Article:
The archdiocese of Paris has agreed with local judicial authorities to systematically report all credible cases of sexual abuse by clerics or lay Church employees even if the victims do not file a complaint.
Archbishop Michel Aupetit signed a protocol with Paris public prosecutor Remy Heitz as an experiment for one year. The agreement mirrors others that the prosecutor’s office has signed with the city’s publics schools and hospitals.
It concerns any abuse of "minors or adults by a member of the clergy or lay personnel working for an institution or body under the jurisdiction of the Catholic Church”.
“We can trust French justice,” the archbishop said at the signing.
In his previous post as bishop of the Paris suburb of Nanterre, he said, “I saw that, by collaborating with the law, we got results that were much faster, safer and more respectful to people (and could) make the most appropriate decision”.
"It's not about protecting the institution or nor me," he said, adding that “we do not have the means to investigate”. The Church has made errors in the past, such as suspending an accused priest who was later acquitted.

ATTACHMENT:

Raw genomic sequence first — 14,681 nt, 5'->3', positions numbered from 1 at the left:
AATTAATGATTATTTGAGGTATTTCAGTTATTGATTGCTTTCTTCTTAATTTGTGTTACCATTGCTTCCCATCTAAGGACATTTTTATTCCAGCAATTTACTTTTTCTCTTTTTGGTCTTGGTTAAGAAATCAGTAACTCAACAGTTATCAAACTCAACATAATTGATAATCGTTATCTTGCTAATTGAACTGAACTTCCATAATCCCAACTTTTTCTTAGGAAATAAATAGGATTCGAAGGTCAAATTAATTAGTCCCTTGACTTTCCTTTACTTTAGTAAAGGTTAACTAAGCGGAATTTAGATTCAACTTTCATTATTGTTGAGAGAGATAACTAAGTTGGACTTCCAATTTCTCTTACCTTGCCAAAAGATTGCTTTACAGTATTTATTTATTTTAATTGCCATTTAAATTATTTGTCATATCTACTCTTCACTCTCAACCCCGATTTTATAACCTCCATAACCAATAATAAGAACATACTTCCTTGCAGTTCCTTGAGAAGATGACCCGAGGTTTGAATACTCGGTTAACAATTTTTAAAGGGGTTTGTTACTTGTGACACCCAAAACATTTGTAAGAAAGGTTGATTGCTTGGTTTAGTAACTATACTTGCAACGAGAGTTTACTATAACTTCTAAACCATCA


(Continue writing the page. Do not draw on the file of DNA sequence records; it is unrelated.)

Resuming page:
Heitz said the agreement meant the legal system would “not leave the Church alone to judge complex situations”.
Because of this agreement, the archdiocese would not have to first hold an internal inquiry once an accusation is judged credible, and would not have to wait until a victim made a complaint before informing the authorities.
The lack of clear guidelines in the past led to cases being covered up, such as the one for which Lyon Cardinal Philippe Barbarin was convicted last March for non-denunciation of a crime.
Heitz said his office was currently investigating 12 cases of alleged sexual abuse by clerics. According to the Catholic daily La Croix, several other dioceses in France are considering a similar agreement with their local legal officials.